Back in March of 2010 Sara Zarr blogged about how the brass ring of publication changed the way she presents herself online (specifically in her blog), and lately I've been thinking about that post on a regular basis. There were so many things I wanted when I was at the very beginning! I wanted to write, above all, but I wanted representation and publication and the thrill of signing a contract and the opportunity to work with the best people and so much more. My desire to be part of the great kidlit continuum has been such a powerful influence on everything I've done and said online for the past six years, and when I was starting from zero there was a pretty frantic quality to my mindset, if not my actual online activity. The road ahead seemed so very, very long.

Now that I'm at a different starting point - the start of my career as an honest-to-god published author - I can see that the road goes ever on and on, and that we're not trying to reach the end of the road so much as we're just trying to STAY ON IT. Nevertheless, my desires are busily metamorphosing into new forms. I'm no longer pierced by yearning to just get my foot in the door, because it's in there. I'm working with the editor I wanted to work with from the start; I've got exactly the right agent; I've built some relationships and established some credibility in the industry.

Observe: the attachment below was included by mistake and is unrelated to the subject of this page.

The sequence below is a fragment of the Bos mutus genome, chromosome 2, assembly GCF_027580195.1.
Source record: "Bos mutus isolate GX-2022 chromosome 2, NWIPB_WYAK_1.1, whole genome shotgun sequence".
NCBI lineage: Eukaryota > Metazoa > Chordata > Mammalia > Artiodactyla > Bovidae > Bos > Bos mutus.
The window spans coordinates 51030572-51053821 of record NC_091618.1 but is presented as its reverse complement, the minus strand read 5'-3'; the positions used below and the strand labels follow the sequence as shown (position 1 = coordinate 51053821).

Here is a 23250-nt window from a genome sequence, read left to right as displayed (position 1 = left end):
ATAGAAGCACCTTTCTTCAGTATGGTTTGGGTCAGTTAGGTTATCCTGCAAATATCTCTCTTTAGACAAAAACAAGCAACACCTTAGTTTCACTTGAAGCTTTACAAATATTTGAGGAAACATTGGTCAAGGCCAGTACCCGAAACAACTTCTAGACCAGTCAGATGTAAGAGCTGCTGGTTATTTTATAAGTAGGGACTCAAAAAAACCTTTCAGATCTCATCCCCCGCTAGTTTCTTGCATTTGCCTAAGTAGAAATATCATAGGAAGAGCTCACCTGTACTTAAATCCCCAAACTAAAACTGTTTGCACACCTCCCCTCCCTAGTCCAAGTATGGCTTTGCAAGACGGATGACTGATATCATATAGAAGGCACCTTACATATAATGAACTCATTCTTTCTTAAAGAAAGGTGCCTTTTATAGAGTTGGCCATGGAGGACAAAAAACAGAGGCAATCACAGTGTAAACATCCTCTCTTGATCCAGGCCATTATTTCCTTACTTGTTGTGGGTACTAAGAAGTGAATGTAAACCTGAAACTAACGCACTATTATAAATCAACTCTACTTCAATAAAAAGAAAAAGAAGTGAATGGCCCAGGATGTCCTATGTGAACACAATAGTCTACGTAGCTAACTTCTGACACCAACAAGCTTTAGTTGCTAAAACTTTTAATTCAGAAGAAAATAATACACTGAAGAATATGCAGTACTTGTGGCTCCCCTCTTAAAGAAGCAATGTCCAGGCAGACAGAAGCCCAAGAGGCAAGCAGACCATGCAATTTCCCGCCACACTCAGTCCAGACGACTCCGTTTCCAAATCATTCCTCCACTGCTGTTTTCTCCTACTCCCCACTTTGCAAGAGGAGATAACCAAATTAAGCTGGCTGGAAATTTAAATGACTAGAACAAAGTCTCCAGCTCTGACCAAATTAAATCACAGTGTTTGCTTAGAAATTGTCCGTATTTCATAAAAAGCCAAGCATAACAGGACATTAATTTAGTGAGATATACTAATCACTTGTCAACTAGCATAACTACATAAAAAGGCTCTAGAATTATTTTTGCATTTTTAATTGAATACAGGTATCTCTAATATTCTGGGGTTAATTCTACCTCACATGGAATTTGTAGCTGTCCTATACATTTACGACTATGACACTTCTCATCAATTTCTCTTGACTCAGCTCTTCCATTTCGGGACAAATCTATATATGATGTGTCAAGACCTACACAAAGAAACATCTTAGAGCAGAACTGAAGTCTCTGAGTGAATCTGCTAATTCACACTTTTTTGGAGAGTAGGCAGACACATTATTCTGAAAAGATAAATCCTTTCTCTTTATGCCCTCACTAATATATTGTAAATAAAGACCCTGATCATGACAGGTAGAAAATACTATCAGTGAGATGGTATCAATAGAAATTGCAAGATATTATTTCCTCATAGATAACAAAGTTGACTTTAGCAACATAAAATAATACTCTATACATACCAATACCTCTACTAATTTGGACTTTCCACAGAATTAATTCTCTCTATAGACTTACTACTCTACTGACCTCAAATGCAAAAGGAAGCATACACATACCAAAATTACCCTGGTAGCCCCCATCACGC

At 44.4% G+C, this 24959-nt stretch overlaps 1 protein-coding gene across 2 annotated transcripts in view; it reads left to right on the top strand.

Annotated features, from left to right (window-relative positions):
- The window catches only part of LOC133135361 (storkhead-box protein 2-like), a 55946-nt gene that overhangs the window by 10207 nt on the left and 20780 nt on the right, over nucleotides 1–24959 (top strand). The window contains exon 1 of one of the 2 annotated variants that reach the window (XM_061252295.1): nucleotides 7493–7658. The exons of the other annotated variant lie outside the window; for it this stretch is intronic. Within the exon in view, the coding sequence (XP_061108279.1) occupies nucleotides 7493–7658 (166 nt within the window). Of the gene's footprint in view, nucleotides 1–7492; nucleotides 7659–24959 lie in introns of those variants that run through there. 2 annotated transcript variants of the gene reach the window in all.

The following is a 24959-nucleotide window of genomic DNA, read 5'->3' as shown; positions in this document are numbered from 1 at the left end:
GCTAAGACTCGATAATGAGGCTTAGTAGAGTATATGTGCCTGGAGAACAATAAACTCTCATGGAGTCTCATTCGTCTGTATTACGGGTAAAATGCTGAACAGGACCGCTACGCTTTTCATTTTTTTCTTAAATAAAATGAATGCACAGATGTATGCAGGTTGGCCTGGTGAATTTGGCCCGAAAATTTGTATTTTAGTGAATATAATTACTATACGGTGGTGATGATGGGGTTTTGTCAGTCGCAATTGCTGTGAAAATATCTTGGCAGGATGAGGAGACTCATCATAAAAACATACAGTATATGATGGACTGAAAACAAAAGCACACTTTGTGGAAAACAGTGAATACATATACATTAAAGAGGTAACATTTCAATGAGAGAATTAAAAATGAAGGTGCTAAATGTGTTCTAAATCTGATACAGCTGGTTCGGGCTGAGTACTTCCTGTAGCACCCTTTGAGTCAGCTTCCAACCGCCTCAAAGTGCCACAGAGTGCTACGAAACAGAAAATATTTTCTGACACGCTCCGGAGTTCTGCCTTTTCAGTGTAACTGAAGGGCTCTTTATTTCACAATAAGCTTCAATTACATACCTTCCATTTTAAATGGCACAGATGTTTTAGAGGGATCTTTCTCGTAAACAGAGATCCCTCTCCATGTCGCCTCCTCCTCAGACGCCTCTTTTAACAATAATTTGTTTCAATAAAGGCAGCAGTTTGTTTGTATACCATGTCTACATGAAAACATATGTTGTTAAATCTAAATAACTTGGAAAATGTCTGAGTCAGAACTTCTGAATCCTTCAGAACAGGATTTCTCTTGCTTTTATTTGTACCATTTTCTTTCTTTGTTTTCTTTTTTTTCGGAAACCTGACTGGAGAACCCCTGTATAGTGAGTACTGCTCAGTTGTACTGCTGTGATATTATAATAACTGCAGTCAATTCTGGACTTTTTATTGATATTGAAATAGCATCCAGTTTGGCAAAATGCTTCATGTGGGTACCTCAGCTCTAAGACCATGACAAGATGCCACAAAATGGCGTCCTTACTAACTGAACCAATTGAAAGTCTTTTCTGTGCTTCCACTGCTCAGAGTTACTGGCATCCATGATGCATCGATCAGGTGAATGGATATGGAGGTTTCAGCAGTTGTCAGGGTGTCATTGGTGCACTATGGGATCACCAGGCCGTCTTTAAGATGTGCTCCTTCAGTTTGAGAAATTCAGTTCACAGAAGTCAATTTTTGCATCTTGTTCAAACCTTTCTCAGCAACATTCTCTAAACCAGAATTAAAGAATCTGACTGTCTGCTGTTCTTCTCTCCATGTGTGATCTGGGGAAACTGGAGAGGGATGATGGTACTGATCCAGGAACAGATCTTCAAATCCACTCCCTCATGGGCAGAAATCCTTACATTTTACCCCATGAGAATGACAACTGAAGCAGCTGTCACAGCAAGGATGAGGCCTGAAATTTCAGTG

My desire to start my career is now obsolete. My desire to publish more books and continue my career is no small thing, of course! Now that my book'll be in print I want it to stay that way, and I want the opportunity to write more books. I really want to infiltrate the conference faculty circuit, because I'm one of those bizarre people that genuinely enjoys public speaking. Above all, I want people to read my book. Ideally people will read it AND like it, but just reading it would be enough for me.